Personal life[edit]

David married Laurie Lennard on March 31, 1993. They have two daughters, and lived in Pacific Palisades, California.[42] Both Davids became contributing bloggers at The Huffington Post in May 2005.[43][44] On June 5, 2007, the couple announced their intention to separate amicably.[45] Laurie David filed for divorce on July 13, 2007, citing irreconcilable differences and seeking joint custody of the couple's two daughters.[46] David's estimated net worth is $400 million.[47] The results of a DNA test shown live on Lopez Tonight in 2009 revealed that 37% of David's ethnic lineage might be Native American.[48] However, the test's accuracy is disputed by several genealogists.[49]

Filmography[edit]

Films[edit]

Year Title Role Notes
1983 Can She Bake a Cherry Pie? Mort's Friend
1983 Second Thoughts Monroe Clark
1987 Radio Days Communist Neighbor
1989 New York Stories Theater manager
1998 Sour Grapes Studio executive, Annoying doctor, Singing bum Also writer and director
2008 Is Anybody There? Fireman
2009 Whatever Works Boris Yelnikoff
2012 The Three Stooges Sister Mary-Mengele
2013 Clear History Nathan Flomm Also writer and producer

Television[edit]

Year Title Role Notes
1980–1982 Fridays Himself Also writer
1984–1985 Saturday Night Live Various
1989–1998 Seinfeld Various Also co-creator, writer
1993 Love & War Himself Episode: "Let's Not Call It Love"
1998 Charlie Rose Himself
1999–2009 Late Night with Conan O'Brien Himself
2000–2011 Curb Your Enthusiasm Himself Also creator, writer
2003 Real Time with Bill Maher Himself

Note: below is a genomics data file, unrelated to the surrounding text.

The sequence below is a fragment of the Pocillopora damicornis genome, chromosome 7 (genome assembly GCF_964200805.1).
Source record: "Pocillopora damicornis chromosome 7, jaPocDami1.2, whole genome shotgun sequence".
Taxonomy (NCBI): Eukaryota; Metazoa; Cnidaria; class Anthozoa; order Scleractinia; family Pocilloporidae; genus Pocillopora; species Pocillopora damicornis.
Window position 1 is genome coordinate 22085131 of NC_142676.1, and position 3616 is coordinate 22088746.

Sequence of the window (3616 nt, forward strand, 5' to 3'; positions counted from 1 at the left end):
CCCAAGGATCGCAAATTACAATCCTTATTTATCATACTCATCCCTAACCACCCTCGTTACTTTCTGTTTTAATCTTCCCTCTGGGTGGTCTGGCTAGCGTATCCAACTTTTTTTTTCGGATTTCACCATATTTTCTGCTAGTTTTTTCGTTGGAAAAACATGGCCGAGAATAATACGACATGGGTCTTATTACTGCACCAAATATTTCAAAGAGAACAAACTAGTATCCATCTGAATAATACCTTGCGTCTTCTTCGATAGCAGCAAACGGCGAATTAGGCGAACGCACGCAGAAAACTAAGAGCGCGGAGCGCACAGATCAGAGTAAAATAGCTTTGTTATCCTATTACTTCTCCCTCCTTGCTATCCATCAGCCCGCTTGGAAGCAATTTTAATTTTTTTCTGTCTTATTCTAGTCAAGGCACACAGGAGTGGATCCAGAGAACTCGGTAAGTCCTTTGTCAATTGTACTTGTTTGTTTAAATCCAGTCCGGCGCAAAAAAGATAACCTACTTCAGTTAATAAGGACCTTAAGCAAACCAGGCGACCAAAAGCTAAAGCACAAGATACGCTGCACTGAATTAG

2004 Entourage Himself Episode: "New York"
2005 Earth to America Himself
2006–2009 Late Show with David Letterman Himself
2007 Hannah Montana Himself Episode: "My Best Friend's Boyfriend"
2007 The View Himself
2009 The Late Late Show with Craig Ferguson Himself
2009 D.L. Hughley Breaks the News Himself
2009 Up Close with Carrie Keagan Himself
2009 The Joy Behar Show Himself
2009 Lopez Tonight Himself
2009–2012 The Daily Show with Jon Stewart Himself
2010 The Marriage Ref Himself
2010 Totally Tracked Down Himself Episode: "Master of Her Domain"
2010 Night of Too Many Stars: An Overbooked Concert for Autism Education Himself
2011 The Paul Reiser Show Himself Episode: "The Father's Occupation"
2011 The Tonight Show with Jay Leno Himself
2012 Inside Comedy Himself
2012 Conan Himself Episode: "Where in Carmen Sandiego Is Waldo?"
2013 The Burn with Jeff Ross Himself
2013 Jimmy Kimmel Live! Himself

Awards and nominations[edit]

Further reading[edit]

References[edit]

  1. ^ a b Divorce document (PDF). TMZ.com.
  2. ^ "Larry David". Encyclopædia Britannica. Retrieved 2009-07-14. 
  3. ^ Steve Heisler (2 June 2010). "Improv on TV: How Curb Your Enthusiasm Gets It Right". TV.com. CBS Interactive Inc. Retrieved 24 August 2012. 
  4. ^ a b "The comedians' comedian". Chortle. Retrieved 2009-06-16. 
  5. ^ "Why The `Seinfeld' Fuss? `Model' Parents Don'T Understand All The Hype Over Sitcom - Or Its Curtain Call". Pqasb.pqarchiver.com. 1998-05-07. Retrieved 2013-02-20. 
  6. ^ "Larry David Spotted on Campus". The Baltimore Sun. Retrieved April 4, 2013. 
  7. ^ "Some of Maryland's Distinguished Alumni". University of Maryland. Retrieved April 4, 2013. 
  8. ^ "Alumni Leaders". University of Maryland, College Park. Archived from the original on June 15, 2007. Retrieved 2008-04-02. 
  9. ^ David, Larry (2004-02-15). "My War". The New York Times. Retrieved 2011-08-22. 
  10. ^ McShane, Larry. "The real Kramer says actor no racist: But Richards is 'paranoid,' 'very wound-up'", Chicago Sun-Times[dead link], November 26, 2006. Accessed August 11, 2009. "The real Kramer lived for 10 years in a Hell's Kitchen apartment across the hall from Seinfeld co-creator Larry David, and his life became the framework for Richards' quirky, bumbling Seinfeld sidekick."
  11. ^ a b Marin, Rick (2000-07-16). "The Great and Wonderful Wizard of Odds". The New York Times. Retrieved 2008-04-25. 
  12. ^ a b Shales, Tom (2005-11-12). "'SNL in the '80s': The Last Laugh On a Trying Decade". The Washington Post. Retrieved 2008-04-25. 
  13. ^ ""Seinfeld" The Revenge (1991)". IMDb. Retrieved 2008-04-02. 
  14. ^ Koltnow, Barry (1997-05-30). "Eager Actor Finds Kramer a Bit of a Trial". Contra Costa Times. Retrieved 2008-04-02.